# Isaac Newton: Physics and Calculus

December 1, 2015 | | 5 Comments

Sir  Isaac Newton was an English-born mathematician of the Scientific Revolution. Like many other scientists of this time, he built upon the work of his predecessors, especially Galileo. The Italian astronomer used the telescope to make extremely precise observations of planets and moons in the night sky that had never been achieved before. Newton used these observations to derive his three laws of motion and in doing so, calculus. The relationship between calculus and Newtonian physics is sometimes overlooked and to understand it, we must first define what calculus does.

Put simply, calculus is the mathematical study of change. It describes the change in slopes and rates as a series of increments at many points in time. The foundation of calculus is differential calculus. The derivative of a line is the line’s slope, or rate of change, at that moment in time. This is an extremely important concept in understanding the physical laws of motion because we can now understand how position, velocity, and acceleration are related. An object’s velocity is the rate of change of the object’s position at a specific moment of time, while acceleration is the rate of change of the object’s velocity at a specific moment in time. Therefore, velocity is the derivative of position and acceleration is the derivative of velocity.

It was with this new understanding of calculus and the extensive research of Galileo that Newton was able to calculate his three laws of motion. First, the net force of an object with a constant velocity (i.e. no acceleration) is zero. This is also known as the law of inertia and implies that an object at motion will stay in motion and an object at rest will stay at rest unless another force acts upon it. The second law states that force is equal to the mass of the object times the rate of change, or derivative, of its velocity, also known as force equals mass times acceleration. The second law is also an answer to the obvious question raised by the first law. If an object at rest tends to stay at rest until a force acts upon it, what force acts upon an object when it is at rest and released from a height, causing it to fall? The answer is gravity. An object will have a constant acceleration downward due to the force of gravity. This acceleration is constant among all objects regardless of mass, and the only thing that changes with mass if the force of the object. The third law states that every force exerted in one direction will have the same magnitude in the opposite direction, or every action has an equal and opposite reaction. Absent of friction, if one were to push off of a wall, the same amount of force the person applied to the wall would be applied backward on the person and he/she would slide backwards.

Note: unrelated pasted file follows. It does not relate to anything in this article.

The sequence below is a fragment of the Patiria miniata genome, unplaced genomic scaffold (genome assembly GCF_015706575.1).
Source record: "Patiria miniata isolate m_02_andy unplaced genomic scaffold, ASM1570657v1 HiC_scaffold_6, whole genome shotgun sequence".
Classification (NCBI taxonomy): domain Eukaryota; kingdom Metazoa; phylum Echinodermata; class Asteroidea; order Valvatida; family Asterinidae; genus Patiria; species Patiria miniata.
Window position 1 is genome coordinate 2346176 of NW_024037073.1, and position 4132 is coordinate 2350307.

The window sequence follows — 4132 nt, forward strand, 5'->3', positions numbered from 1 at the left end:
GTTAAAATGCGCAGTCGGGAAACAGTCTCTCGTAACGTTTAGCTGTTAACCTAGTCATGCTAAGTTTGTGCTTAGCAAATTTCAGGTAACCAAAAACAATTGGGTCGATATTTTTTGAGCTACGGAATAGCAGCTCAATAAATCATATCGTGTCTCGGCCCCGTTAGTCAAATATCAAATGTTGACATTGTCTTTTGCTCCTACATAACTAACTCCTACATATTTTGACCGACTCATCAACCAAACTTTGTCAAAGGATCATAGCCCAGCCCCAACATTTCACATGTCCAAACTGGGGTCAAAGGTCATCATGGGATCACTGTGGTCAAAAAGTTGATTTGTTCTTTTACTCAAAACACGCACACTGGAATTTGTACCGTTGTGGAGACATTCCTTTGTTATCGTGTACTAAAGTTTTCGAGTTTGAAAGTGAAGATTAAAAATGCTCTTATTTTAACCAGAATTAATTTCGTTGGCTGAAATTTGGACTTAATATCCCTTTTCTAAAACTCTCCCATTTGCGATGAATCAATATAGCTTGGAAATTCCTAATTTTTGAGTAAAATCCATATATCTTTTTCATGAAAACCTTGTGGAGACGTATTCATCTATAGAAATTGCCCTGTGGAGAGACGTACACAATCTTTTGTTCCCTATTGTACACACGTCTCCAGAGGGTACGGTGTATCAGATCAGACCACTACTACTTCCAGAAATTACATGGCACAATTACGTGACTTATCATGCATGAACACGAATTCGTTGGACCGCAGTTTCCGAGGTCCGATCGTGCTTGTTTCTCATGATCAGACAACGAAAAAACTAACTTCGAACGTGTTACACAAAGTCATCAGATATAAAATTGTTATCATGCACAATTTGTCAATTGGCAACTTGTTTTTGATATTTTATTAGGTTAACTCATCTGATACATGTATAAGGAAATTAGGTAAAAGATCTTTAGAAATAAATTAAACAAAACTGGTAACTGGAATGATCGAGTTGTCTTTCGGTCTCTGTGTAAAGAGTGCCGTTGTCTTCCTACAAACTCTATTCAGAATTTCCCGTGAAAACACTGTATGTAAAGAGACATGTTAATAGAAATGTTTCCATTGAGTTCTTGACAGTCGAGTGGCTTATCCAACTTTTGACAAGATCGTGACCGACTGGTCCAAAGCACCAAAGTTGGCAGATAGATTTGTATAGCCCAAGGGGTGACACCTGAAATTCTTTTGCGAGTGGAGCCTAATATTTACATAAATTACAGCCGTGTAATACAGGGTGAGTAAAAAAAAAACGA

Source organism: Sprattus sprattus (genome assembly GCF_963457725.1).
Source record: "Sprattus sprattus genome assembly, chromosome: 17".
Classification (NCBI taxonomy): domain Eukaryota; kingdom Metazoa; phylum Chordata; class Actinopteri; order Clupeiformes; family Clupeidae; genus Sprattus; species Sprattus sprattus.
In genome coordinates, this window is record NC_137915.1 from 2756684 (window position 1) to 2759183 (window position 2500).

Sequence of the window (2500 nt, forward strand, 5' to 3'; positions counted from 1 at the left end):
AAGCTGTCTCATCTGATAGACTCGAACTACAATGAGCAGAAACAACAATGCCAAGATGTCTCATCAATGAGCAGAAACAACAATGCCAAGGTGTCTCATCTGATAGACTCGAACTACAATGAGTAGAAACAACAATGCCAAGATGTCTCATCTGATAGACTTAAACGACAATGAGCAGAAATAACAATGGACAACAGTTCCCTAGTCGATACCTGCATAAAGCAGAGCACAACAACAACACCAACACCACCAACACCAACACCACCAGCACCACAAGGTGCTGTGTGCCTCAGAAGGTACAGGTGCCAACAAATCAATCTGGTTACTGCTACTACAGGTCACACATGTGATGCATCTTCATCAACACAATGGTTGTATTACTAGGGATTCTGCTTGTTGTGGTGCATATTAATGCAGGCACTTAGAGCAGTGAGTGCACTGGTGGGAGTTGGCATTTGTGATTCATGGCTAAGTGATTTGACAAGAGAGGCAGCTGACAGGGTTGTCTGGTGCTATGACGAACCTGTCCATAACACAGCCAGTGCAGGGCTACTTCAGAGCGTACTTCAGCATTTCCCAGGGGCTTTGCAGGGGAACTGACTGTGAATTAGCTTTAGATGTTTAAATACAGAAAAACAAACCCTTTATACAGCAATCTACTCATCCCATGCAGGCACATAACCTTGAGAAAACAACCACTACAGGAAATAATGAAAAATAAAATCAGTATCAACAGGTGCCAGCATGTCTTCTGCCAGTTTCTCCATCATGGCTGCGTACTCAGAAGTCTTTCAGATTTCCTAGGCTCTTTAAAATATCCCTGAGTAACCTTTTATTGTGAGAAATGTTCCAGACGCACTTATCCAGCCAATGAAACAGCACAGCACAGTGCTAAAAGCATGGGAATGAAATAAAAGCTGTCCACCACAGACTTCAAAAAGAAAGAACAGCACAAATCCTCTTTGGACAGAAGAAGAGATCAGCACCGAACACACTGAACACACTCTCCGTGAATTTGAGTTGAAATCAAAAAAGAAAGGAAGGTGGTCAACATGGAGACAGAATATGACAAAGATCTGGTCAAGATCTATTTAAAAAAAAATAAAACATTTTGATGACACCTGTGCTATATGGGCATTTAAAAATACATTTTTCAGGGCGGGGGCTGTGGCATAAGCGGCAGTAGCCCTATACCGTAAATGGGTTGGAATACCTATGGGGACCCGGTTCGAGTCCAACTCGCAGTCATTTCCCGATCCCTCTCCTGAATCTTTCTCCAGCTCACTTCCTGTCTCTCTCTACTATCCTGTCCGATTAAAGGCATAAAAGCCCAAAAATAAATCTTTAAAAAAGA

Ultimately, Newton’s contributions have been some of the most significant in the entire history of science and mathematics, practically inventing the entire fields of physics and calculus. Isaac Newton’s legacy as one of the greatest scientific minds in the past millennium is certainly justified.

Sources: http://www.physicsclassroom.com/Physics-Tutorial/Newton-s-Laws

http://www-math.mit.edu/~djk/calculus_beginners/

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5.    Science and Math: The Perfect Match on January 20, 2023 3:53 pm

[…] Math formulas are the means by which you can demonstrate the ideas you are taught, whether you are studying physics, chemistry, or biology.5 You play with numbers to get an answer, whether working with the velocity formula or the molecular mass calculation. This is how the correlation between the two subjects is established. Math and science interact in many ways, like engineering, the study of Newton’s law of motion, rocket science, etc. Since they are so intertwined, there are times when you can’t even tell the difference between the two. For instance, it is impossible to calculate an atom’s molecular mass without using numbers and fundamental math concepts like addition, subtraction, and multiplication. They are practically inseparable. Also, when Newton created calculus, his primary goal was to describe or demonstrate his theory of motion.6,7,8 […]

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